Celebrating the Stories of ADRC Research Participants

November 29, 2020

Science Updates, Care & Treatment , Team Spotlights, News

The ADRC is deeply grateful for the research participants who contribute to scientific discovery and the search for brain health solutions and treatments. Here, a dynamic bunch of community members generously share about their lives, passions, and unique reasons for participating in ADRC research studies.


Stuart Du Pen

“I want to do everything I can to help others who come along into this diagnosis."

Stuart Du Pen, a retired anesthesiologist, lives on the Olympic Peninsula with Anna, his wife of 30 years. After receiving a diagnosis of Alzheimer’s disease in 2017, the couple decided to join the ADRC study and look into opportunities to participate in other studies. As medical professionals, they are both familiar with end of life situations, when people often talk about leaving a legacy or donating organs. "Developing the science forward into the future for others is a kind of legacy that both of us really want for him," says Anna Du Pen, who works as an oncology nurse.

For Du Pen, participation in research goes along with lifelong interest in helping others through medicine. “I want to do everything I can to help others who come along into this diagnosis," he says. "I think the least we can do is work together—the researchers and the people living with the disease—to find the answer." It's also about surviving challenges, which, he says, is in his blood. Du Pen is the grandson of a man who survived the sinking of the Titanic, the only one of his group of 5 seamen to live. He went on to serve in World War II as a Captain in the US Navy.

Getting to the ADRC at Harborview takes commitment for the Du Pen couple, who travel two and a half hours each way. Anna says that the ADRC staff make their participation possible, especially research coordinator Yeung Tutterrow. “She understands that it is going to be a long day for us. She organizes our day so that we can go to the ADRC research visit and a memory clinic appointment, all on the same day. She did all the footwork, so I didn’t have to make those phone calls. It shows she understands that we need help.”

Adapting to new challenges, Du Pen keeps his mind active with games like Quarkle, doing the laundry and housework, and caring for a new puppy. He maintains a vegetable patch in a raised garden bed and enjoys watching birds. The couple feels lucky to live close to family, including nine grandchildren. If you ask whether the diagnosis of Alzheimer's disease changed his marriage in any way, Du Pen will tell you: "We're probably closer now than we've ever been in the past. And we were close before." •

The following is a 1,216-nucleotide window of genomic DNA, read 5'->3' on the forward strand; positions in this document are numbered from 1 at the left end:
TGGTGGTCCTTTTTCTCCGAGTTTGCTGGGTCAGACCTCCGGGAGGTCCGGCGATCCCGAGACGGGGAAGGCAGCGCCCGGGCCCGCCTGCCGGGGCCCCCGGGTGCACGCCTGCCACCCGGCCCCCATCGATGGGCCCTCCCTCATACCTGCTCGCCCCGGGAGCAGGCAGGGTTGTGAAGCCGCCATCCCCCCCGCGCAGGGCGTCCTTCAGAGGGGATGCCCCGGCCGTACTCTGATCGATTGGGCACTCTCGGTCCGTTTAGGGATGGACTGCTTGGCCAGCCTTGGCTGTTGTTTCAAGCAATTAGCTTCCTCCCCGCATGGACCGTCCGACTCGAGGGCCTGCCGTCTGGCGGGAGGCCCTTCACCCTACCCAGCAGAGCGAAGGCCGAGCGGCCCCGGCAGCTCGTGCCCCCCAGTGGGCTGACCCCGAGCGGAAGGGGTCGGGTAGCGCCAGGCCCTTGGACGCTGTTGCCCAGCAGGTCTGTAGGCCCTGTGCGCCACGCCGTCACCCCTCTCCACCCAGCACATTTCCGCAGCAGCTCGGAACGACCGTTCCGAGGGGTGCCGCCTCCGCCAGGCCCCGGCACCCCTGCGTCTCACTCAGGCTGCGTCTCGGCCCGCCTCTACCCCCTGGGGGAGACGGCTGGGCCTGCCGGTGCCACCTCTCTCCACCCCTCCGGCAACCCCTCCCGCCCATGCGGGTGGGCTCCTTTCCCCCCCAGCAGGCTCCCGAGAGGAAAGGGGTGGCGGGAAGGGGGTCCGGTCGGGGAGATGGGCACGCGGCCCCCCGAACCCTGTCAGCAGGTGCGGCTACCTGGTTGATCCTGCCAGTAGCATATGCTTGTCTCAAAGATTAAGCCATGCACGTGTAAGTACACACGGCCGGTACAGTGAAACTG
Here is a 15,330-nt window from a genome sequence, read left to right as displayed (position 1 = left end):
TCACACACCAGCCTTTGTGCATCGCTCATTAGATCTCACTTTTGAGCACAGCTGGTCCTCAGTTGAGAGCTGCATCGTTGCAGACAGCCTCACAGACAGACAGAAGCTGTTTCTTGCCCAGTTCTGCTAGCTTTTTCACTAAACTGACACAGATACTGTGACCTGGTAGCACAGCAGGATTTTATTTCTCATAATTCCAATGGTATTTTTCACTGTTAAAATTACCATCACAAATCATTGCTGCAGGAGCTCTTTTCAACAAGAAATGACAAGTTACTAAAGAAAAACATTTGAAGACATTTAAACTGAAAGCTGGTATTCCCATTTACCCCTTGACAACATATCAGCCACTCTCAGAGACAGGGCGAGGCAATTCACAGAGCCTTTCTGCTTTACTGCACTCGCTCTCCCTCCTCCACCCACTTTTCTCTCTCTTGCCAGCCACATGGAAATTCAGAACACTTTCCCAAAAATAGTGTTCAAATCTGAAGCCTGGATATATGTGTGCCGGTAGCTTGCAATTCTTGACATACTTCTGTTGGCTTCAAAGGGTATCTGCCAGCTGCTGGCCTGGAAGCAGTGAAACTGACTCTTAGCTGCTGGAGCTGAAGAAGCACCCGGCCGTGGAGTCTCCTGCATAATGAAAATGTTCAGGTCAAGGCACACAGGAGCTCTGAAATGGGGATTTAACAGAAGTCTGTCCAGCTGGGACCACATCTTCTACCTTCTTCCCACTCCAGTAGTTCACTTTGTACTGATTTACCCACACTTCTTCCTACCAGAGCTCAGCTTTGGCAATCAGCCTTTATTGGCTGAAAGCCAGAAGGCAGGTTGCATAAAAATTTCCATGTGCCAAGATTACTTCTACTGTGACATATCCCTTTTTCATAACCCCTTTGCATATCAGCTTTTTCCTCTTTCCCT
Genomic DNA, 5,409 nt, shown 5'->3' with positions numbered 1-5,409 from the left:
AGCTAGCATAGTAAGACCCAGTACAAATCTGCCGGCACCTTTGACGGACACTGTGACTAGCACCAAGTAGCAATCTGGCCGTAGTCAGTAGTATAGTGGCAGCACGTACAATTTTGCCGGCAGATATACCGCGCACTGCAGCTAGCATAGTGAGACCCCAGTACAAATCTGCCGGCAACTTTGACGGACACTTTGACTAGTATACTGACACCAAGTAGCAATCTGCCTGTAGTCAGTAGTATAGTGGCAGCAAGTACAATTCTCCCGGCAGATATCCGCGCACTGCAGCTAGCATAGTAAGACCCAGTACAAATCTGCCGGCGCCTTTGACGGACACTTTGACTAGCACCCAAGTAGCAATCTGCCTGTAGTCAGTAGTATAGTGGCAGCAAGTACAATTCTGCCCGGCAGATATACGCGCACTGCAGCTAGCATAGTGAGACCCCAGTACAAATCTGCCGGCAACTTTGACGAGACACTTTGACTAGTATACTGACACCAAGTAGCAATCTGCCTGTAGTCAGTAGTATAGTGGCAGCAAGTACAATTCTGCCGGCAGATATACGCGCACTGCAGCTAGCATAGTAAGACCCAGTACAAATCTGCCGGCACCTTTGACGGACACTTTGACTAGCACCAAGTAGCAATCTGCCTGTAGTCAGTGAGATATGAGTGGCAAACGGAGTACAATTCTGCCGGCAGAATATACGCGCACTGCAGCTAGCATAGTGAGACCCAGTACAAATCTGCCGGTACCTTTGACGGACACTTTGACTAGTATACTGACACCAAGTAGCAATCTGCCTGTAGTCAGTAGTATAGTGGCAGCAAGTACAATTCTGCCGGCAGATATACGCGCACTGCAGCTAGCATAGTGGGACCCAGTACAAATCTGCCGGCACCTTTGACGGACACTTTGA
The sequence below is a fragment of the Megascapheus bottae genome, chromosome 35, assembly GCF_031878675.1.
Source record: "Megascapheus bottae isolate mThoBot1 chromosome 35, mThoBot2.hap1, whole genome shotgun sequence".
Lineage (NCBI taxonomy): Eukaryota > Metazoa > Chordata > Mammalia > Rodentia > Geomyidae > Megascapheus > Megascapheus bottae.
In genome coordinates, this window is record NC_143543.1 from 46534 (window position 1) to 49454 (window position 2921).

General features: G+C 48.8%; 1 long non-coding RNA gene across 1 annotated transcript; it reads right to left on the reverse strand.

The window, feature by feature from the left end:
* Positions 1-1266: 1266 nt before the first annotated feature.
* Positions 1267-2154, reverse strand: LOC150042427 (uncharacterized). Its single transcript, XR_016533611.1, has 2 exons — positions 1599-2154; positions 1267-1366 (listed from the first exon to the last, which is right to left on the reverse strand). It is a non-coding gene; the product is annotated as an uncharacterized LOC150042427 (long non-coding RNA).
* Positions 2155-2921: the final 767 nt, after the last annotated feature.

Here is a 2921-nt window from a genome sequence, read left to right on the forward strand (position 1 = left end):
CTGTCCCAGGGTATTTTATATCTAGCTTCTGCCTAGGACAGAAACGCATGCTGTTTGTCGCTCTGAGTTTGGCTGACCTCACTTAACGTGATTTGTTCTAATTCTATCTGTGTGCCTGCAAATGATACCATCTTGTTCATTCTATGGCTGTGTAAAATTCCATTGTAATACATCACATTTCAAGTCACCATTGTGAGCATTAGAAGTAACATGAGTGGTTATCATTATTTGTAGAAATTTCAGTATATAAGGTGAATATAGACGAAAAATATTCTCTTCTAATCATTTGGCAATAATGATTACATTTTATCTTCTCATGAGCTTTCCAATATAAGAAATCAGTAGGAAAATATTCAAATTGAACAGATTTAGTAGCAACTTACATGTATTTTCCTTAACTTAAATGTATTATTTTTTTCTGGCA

Vivian Lee

“I hope for earlier diagnosis, and I hope that primary care physicians will become more astute at looking for symptoms and referring families to proper care.”

Vivian Lee was the first African American student admitted to the 4-year Bachelor of Nursing program at the UW in 1955, as well as the first African American registered nurse hired at the Seattle VA hospital. She went on to be a trail blazer in nurse practitioner training and public health for low-income communities of color. As a leader in the U.S. Public Health Service for 20 years, she implemented women’s health research projects and clinics in the Pacific Northwest.

Lee, 82, has been volunteering in ADRC research for over 20 years. “I wanted to volunteer, even before my mother developed Alzheimer’s symptoms at age 89,” says Lee. “I just felt the need for more women of color, especially African American women, to be involved in medical research.” She suggests that the ADRC could increase the diversity of the research cohort by setting up study sites in central or southern areas of Seattle, such as Columbia City and Beacon Hill.

Lee takes after her mother, Alvarita Little. Alvarita grew up in a in southeastern Texas farming community, receiving education in a school for African American children that did not provide access to high school. She would later pursue social work and become a community service leader in Seattle. She gained support from the city to fund and establish three girl’s clubs, including the Alvarita Little Center 1969, now home to the YWCA GirlsFirst Program.

As her mother aged, Lee and her husband moved next door to support her. So, Lee noticed when Alvarita forgot how to make her famous Texas-style potato salad and faltered in managing her budget. Yet, clever, resilient, and resourceful, she was able to score normally on cognitive tests, escaping a diagnosis of Alzheimer's again and again. It would be a long time until a doctor finally agreed with Lee that Alvarita needed dementia care.